In an effort to determine any errors or deviations a baseline or reference point must be used. It must be completely understood that any experiments whether done in a laboratory or not is not totally comparable with real world activities or measurements outside of the laboratory. A good researcher will attempt to determine any built-in biases and quantify them so that adjustments to any findings will be more meaningful. It is important to determine oxygen consumption for analyzing energy needed to perform work. Measuring oxygen intake and carbon dioxide exhaled is quite straightforward. Correlation can be determined although it may not be linear between oxygen intake and fat content. Obviously more oxygen will be required for heavy work; there is a linear correlation between the periods of light work and heavy work.
Basal metabolism is measured without expenditure of energy by the body such as moving for heavy digestion. Energy expended to do work is much like pushing an object where at the beginning more energy is needed to overcome the inertia of the object then energy output stabilizes once the object is in movement. Such is similar to the expenditure of energy during work periods between any before and after rest periods. We can calculate the energy required for a specific task by simply knowing the time spent for the task and the tasks metabolic cost per time unit. Knowing this information it would be a simple matter of multiplying the time unit by time spent. There are tables estimating energy consumption and energy cost per day in various jobs but caution using these tables is advised. Some tables are quite old and consequently many of the listed tasks are either no longer performed or the energy cost may be dramatically changed given today's technology.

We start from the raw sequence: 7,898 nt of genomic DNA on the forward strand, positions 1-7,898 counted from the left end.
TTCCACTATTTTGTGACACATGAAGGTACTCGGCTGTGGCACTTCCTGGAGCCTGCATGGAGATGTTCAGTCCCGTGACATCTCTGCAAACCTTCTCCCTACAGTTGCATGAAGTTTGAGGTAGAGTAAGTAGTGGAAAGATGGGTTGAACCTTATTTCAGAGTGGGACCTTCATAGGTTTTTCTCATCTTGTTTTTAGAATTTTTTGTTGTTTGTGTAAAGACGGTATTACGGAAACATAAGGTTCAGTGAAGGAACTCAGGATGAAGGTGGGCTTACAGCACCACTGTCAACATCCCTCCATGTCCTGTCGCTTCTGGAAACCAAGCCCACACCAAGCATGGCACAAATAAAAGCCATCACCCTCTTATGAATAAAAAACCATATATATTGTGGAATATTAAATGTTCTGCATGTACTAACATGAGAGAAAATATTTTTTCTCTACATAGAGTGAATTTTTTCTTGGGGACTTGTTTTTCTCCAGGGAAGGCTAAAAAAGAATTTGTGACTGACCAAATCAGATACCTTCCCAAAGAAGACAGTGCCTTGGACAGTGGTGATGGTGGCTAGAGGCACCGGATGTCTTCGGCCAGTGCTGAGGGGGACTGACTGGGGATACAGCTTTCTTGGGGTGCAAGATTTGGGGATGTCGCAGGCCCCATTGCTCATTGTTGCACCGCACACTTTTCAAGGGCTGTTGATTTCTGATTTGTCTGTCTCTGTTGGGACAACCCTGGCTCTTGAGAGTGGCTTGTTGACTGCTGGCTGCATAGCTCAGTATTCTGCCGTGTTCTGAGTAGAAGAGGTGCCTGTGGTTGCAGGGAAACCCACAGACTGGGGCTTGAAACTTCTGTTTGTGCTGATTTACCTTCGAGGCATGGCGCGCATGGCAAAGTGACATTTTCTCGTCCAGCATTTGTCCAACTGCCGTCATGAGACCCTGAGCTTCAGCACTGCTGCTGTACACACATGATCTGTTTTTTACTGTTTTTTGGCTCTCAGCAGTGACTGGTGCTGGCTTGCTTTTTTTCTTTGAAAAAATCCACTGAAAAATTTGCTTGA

It is agreed and understood that heavy work requires more energy then light work. The problem is in defining the two categories and any categories in between. Heavy work for one person could be actually medium work and medium work could be light work. Whenever calculations are being used specific definitions should be developed and adhered to. If a table is developed using various anthropomorphic data chances are the energy expenditure would be more accurate than trying to extrapolate into generalized categories. Normally light work is defined as 10,000 joules per minute and 90 beats per minute, medium work 20,000 joules per minute and 100 beats per minute and heavy work 30,000 joules per minute and 120 beats per minute. Naturally the beats per minute can vary between these categories more than the joules value would for different persons.
Fatigue is a stage where the worker becomes more prone to injury the deeper they enter into the fatigue stage. Fatigue is caused by the decrease of oxygen capacity and blood flow to the muscles. The longer a person stays at this level the greater the risk of injury and the more fatigue the person becomes until total fatigue break down occurs, which could include a serious injury or fatality. Fatigue is dealt with in two ways one is to stop the work altogether and the other is to reduce the workload. Over a long period of time more work would be accomplished and safer if workers were given strategically spaced breaks. Breaks not only serve to regain strength but can temporarily give a mental break as well.
In summary the measurement of the caloric function is crucial in determining a workload and length or hours of the workday. The specific measurements must be determined either through reference tabular information or calculations. Assessing workers ability and limits is necessary in filling employment with the best available workers. Each job requires complete knowledge of the physical requirements for a position. Certainly a task requiring reaching it would not be advisable to hire a person of shorter or borderline stature since the task would not be performed efficiently or safely.